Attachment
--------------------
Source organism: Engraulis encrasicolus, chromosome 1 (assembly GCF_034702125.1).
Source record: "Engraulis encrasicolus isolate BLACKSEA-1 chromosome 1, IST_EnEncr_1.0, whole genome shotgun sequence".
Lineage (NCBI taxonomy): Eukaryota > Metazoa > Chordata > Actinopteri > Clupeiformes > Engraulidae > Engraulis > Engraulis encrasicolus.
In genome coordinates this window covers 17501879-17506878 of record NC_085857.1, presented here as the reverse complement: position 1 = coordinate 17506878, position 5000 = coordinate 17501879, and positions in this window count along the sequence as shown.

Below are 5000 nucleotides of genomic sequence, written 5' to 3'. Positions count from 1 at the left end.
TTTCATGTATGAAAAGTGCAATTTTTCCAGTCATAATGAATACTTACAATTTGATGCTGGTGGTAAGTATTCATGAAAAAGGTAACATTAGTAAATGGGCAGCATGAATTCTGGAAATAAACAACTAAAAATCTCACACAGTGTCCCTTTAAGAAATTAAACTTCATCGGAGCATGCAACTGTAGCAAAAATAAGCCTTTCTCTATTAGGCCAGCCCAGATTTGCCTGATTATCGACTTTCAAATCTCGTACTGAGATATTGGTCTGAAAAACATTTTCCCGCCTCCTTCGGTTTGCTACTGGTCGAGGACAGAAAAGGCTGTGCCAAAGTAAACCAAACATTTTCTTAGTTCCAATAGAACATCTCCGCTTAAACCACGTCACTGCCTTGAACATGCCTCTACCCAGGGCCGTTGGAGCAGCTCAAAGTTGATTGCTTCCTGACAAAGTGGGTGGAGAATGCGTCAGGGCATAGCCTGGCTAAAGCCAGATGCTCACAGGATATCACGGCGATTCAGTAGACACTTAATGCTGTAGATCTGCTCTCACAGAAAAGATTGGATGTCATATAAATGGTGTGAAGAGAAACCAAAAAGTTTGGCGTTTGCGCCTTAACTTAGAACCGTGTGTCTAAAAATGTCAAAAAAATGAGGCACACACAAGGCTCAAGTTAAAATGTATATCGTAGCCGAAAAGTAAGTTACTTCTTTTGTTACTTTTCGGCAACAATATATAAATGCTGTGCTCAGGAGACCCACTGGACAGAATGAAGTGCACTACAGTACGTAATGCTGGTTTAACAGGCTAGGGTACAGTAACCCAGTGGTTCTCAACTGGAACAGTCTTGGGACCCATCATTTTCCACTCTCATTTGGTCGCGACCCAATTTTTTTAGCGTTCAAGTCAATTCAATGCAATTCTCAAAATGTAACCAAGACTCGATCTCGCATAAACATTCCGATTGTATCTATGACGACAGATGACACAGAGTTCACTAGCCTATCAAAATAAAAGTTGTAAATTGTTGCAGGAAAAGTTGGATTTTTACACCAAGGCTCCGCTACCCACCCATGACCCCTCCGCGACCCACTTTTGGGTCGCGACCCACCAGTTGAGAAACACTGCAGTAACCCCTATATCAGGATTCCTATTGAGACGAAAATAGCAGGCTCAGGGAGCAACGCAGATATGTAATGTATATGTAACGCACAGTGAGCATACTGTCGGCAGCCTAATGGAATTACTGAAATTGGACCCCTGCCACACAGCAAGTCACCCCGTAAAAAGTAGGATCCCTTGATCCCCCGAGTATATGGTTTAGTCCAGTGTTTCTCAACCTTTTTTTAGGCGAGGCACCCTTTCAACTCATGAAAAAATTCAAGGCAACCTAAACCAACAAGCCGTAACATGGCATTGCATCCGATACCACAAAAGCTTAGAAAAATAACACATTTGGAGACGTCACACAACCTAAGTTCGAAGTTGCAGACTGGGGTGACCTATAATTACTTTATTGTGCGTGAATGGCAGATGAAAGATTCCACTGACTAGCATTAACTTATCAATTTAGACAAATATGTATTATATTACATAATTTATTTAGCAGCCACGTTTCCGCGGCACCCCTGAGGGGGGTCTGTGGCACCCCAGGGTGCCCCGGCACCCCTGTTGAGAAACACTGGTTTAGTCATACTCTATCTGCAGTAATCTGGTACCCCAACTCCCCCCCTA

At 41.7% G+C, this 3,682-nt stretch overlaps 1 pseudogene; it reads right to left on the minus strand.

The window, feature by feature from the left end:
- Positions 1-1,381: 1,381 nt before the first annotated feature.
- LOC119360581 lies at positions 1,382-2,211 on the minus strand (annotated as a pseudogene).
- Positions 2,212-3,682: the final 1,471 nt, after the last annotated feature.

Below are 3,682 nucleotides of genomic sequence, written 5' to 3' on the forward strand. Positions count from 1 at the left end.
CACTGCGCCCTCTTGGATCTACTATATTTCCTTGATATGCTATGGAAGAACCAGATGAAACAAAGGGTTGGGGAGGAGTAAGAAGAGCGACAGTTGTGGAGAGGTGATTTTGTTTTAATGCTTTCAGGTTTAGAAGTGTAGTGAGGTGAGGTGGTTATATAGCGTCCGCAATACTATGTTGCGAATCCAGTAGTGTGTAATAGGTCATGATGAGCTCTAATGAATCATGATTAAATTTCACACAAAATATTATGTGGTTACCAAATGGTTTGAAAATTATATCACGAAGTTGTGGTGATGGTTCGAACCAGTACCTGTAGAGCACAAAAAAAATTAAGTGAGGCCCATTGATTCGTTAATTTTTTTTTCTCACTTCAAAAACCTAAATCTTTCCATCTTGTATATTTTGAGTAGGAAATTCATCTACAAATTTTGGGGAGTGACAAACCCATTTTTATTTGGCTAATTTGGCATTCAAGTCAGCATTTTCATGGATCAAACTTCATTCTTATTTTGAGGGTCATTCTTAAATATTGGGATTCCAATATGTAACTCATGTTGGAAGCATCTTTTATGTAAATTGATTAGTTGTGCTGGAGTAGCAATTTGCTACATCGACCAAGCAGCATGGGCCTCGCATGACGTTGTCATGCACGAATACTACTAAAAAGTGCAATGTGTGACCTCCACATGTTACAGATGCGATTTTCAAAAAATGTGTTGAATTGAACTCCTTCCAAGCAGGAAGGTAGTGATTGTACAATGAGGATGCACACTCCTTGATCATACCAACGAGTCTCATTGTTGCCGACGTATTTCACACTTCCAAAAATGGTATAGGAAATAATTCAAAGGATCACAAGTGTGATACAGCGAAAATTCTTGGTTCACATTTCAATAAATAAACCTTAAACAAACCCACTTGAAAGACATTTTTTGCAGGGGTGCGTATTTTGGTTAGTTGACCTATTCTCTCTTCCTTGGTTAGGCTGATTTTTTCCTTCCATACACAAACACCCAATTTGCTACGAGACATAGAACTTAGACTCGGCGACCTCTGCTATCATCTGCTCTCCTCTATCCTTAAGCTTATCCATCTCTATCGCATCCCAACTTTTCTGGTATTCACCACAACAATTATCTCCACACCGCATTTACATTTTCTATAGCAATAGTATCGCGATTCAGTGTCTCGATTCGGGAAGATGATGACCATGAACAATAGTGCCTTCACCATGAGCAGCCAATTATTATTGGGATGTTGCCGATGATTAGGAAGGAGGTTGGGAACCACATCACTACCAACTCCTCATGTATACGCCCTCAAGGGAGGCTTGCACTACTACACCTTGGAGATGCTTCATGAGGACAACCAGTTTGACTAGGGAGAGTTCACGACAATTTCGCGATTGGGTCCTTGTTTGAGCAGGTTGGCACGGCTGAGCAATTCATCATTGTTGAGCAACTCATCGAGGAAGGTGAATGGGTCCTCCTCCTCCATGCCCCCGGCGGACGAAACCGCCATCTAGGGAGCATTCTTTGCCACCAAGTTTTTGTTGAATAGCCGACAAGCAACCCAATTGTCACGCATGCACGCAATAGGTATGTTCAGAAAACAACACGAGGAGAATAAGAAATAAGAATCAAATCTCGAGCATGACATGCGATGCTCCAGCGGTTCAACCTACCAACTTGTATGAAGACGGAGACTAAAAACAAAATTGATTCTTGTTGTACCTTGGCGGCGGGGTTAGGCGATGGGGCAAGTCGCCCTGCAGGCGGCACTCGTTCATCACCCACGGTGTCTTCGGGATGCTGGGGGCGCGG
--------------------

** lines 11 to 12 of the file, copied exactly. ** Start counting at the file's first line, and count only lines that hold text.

- Positions 2,212-3,682: the final 1,471 nt, after the last annotated feature.

Below are 3,682 nucleotides of genomic sequence, written 5' to 3' on the forward strand. Positions count from 1 at the left end.